Social Media in Indian Politics,Impact of Social media in indian politics, Social media in India, Top poltician using socila media, Active leaders using vitual world, Social media and leaders,Social digital media companies in India, Social media,Arvind ke
Social Media in Indian Politics,Impact of Social media in indian politics, Social media in India, Top poltician using socila media, Active leaders using vitual world, Social media and leaders,Social digital media companies in India, Social media,Arvind kejriwal,AAm aadmi party,Narendra modi,Rahul gandhi,Inc India,Congress,BJP,Lok sabha polls 2014,LS polls and social media
Social media are playing an important new role in Indian democracy. A social media campaign by the Electoral Commission drew record levels of voter registration and turnout in elections held in four Indian states, including the capital, New Delhi, in November and December.
Of 790 million eligible Indian voters, about 160 million are first-time voters between the ages of 18 and 24 years old. Political parties are also embracing social media to reach voters, including cellphone messaging. Social media are credited with helping the new Common Man party and its candidate, Arvind Kejriwal, win a surprise victory in Delhi against the Congress and Bharatiya Janata parties.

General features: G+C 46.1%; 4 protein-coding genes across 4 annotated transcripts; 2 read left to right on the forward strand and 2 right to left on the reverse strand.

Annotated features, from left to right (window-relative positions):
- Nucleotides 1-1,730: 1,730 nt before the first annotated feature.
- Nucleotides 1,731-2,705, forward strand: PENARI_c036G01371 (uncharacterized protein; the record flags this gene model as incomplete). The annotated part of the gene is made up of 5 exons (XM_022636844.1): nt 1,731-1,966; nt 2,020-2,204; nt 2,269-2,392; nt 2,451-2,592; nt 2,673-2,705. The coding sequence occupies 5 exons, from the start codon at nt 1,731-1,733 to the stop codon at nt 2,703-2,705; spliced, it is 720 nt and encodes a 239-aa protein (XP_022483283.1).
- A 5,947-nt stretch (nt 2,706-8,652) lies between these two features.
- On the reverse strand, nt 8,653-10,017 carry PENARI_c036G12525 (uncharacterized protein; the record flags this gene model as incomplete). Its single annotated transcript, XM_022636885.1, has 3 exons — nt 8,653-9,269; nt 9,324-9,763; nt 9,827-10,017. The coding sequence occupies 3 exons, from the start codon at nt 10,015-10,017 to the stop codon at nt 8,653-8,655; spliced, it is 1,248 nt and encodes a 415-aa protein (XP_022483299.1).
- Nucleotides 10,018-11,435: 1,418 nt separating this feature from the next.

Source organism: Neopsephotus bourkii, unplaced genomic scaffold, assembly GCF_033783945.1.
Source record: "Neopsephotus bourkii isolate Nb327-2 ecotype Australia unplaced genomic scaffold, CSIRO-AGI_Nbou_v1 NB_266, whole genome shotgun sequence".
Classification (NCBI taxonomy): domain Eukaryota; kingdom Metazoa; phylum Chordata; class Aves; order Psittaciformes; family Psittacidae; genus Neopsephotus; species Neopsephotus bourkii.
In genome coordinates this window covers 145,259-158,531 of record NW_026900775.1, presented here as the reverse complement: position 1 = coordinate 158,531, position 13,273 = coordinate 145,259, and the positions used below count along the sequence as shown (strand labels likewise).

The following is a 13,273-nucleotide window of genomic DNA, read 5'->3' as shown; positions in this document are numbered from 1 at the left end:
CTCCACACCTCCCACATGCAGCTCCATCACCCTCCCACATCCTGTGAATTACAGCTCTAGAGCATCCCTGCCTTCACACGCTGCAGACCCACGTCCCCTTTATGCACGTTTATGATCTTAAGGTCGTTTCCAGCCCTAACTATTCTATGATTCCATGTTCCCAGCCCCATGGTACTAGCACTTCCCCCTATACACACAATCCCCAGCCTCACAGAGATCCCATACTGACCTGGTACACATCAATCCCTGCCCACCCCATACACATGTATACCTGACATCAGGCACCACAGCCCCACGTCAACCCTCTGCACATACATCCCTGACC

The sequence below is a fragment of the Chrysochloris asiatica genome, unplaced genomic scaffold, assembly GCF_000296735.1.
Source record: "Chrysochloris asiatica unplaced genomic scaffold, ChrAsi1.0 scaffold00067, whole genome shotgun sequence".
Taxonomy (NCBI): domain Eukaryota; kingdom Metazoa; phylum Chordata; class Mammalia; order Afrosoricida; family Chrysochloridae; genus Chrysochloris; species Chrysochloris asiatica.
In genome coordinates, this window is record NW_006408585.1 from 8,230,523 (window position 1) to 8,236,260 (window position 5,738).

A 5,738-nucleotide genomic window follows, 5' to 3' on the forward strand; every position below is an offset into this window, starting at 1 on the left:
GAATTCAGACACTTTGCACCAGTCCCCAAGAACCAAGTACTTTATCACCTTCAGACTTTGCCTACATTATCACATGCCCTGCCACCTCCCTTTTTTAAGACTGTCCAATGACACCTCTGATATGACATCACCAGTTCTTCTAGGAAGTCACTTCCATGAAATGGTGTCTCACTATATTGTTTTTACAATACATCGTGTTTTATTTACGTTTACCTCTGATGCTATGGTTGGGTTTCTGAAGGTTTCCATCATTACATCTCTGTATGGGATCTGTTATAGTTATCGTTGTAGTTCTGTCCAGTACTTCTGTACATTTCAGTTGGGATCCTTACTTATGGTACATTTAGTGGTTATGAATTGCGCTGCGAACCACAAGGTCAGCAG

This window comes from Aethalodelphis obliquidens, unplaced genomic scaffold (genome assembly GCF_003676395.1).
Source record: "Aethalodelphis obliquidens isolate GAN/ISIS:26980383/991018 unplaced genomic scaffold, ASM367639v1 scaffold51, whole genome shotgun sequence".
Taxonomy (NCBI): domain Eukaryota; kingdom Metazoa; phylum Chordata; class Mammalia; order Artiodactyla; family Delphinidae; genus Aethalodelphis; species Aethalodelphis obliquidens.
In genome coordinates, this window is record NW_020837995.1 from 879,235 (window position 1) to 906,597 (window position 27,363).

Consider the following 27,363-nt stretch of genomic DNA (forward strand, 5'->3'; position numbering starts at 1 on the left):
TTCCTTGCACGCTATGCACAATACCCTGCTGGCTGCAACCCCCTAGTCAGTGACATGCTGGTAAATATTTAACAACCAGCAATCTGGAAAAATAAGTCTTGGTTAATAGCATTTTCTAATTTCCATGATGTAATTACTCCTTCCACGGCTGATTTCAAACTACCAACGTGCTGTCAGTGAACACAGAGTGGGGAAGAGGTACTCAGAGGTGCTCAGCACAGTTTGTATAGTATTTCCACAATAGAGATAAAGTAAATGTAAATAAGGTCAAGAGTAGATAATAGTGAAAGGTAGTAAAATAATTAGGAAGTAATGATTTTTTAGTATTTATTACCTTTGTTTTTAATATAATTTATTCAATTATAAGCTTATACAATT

Meanwhile, the Indian government has used the 2008 Information Technology (Amendment) Act to increase monitoring and censorship of social media. In 2012, two women were arrested after posting a comment on Facebook that angered politicians in Mumbai. Journalists have had their Twitter accounts disabled, and cartoonists whose works poke fun at officials have had their social media accounts closed.
Last year, the government rolled out a Central Monitoring System with vast powers to monitor citizens’ communications. Human Rights Watch called the new system “chilling” in its scope. According to Freedom House, India had the steepest decline in Internet freedom of any country in the year ending in April 2013.
The Electoral Commission of India has asked social media providers to monitor their sites for fraud in the run-up to the general elections in April this year. That would be helpful. But Indian voters must also demand that their government bring transparency and accountability to electronic surveillance.
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Article Source: NyTimes, Image Source: Tej9